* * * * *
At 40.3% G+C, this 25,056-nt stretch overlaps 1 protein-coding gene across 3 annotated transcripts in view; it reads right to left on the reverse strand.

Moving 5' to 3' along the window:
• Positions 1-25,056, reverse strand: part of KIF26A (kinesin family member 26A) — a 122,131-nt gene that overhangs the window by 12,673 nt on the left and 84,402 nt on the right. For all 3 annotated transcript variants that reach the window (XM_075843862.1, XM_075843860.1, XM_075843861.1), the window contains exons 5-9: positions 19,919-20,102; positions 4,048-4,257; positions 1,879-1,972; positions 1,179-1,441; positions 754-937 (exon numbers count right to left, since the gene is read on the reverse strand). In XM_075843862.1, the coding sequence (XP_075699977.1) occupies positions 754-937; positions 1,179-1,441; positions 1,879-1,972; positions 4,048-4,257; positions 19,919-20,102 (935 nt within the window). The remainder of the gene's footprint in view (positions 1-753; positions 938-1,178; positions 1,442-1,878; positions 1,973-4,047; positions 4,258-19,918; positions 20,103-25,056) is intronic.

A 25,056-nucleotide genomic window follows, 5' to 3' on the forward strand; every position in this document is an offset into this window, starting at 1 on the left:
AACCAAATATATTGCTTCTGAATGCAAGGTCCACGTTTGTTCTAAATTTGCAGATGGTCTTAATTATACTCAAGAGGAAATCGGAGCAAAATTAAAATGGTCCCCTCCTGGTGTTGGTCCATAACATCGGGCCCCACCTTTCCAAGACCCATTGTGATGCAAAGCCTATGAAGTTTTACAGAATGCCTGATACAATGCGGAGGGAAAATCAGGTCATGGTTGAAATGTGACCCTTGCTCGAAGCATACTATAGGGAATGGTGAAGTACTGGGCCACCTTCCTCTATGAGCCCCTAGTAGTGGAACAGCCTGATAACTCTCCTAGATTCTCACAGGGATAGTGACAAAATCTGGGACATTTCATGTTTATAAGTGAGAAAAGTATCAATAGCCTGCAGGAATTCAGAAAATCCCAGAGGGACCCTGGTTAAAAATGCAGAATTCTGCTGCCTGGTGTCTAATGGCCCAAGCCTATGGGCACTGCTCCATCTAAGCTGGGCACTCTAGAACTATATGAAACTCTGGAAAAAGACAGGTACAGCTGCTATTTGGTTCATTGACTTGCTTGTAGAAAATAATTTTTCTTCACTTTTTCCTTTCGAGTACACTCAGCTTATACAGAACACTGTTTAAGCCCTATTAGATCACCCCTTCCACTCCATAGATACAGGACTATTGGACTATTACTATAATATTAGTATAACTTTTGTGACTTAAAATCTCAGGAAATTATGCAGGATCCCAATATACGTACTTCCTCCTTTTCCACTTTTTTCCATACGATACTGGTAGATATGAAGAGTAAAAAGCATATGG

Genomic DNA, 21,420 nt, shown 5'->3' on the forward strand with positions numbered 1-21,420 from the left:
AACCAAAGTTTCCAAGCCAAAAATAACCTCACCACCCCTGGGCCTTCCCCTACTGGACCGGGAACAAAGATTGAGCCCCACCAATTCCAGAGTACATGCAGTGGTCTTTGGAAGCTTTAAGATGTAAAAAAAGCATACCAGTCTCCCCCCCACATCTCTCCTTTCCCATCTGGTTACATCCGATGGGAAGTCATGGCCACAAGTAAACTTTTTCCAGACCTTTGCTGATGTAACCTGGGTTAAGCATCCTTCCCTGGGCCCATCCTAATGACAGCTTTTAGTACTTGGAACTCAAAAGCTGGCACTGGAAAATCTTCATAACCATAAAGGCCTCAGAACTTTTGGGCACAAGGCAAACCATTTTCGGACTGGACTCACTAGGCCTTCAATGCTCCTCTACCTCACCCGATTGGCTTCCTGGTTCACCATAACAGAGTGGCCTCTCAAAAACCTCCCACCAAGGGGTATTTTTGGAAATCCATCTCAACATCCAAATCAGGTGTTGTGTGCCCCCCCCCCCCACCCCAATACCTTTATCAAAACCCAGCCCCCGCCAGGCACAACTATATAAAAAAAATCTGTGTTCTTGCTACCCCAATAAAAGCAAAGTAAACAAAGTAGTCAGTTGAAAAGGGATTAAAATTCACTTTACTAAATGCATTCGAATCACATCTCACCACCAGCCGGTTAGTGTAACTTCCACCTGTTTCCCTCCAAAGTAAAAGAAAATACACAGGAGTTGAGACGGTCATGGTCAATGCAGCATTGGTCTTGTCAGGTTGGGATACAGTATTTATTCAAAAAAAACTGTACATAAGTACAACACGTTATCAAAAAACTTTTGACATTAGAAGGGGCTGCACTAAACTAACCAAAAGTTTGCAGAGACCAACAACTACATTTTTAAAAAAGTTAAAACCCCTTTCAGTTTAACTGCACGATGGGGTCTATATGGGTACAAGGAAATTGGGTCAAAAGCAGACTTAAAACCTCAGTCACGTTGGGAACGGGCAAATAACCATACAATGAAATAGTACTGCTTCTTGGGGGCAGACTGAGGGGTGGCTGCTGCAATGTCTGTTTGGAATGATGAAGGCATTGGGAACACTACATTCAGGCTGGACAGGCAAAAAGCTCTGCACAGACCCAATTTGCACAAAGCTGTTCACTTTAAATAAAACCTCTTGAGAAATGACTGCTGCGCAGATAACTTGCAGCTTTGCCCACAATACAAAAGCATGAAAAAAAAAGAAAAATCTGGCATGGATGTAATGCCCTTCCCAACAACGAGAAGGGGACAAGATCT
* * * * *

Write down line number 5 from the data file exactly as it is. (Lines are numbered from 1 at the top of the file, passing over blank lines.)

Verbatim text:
AACCAAATATATTGCTTCTGAATGCAAGGTCCACGTTTGTTCTAAATTTGCAGATGGTCTTAATTATACTCAAGAGGAAATCGGAGCAAAATTAAAATGGTCCCCTCCTGGTGTTGGTCCATAACATCGGGCCCCACCTTTCCAAGACCCATTGTGATGCAAAGCCTATGAAGTTTTACAGAATGCCTGATACAATGCGGAGGGAAAATCAGGTCATGGTTGAAATGTGACCCTTGCTCGAAGCATACTATAGGGAATGGTGAAGTACTGGGCCACCTTCCTCTATGAGCCCCTAGTAGTGGAACAGCCTGATAACTCTCCTAGATTCTCACAGGGATAGTGACAAAATCTGGGACATTTCATGTTTATAAGTGAGAAAAGTATCAATAGCCTGCAGGAATTCAGAAAATCCCAGAGGGACCCTGGTTAAAAATGCAGAATTCTGCTGCCTGGTGTCTAATGGCCCAAGCCTATGGGCACTGCTCCATCTAAGCTGGGCACTCTAGAACTATATGAAACTCTGGAAAAAGACAGGTACAGCTGCTATTTGGTTCATTGACTTGCTTGTAGAAAATAATTTTTCTTCACTTTTTCCTTTCGAGTACACTCAGCTTATACAGAACACTGTTTAAGCCCTATTAGATCACCCCTTCCACTCCATAGATACAGGACTATTGGACTATTACTATAATATTAGTATAACTTTTGTGACTTAAAATCTCAGGAAATTATGCAGGATCCCAATATACGTACTTCCTCCTTTTCCACTTTTTTCCATACGATACTGGTAGATATGAAGAGTAAAAAGCATATGG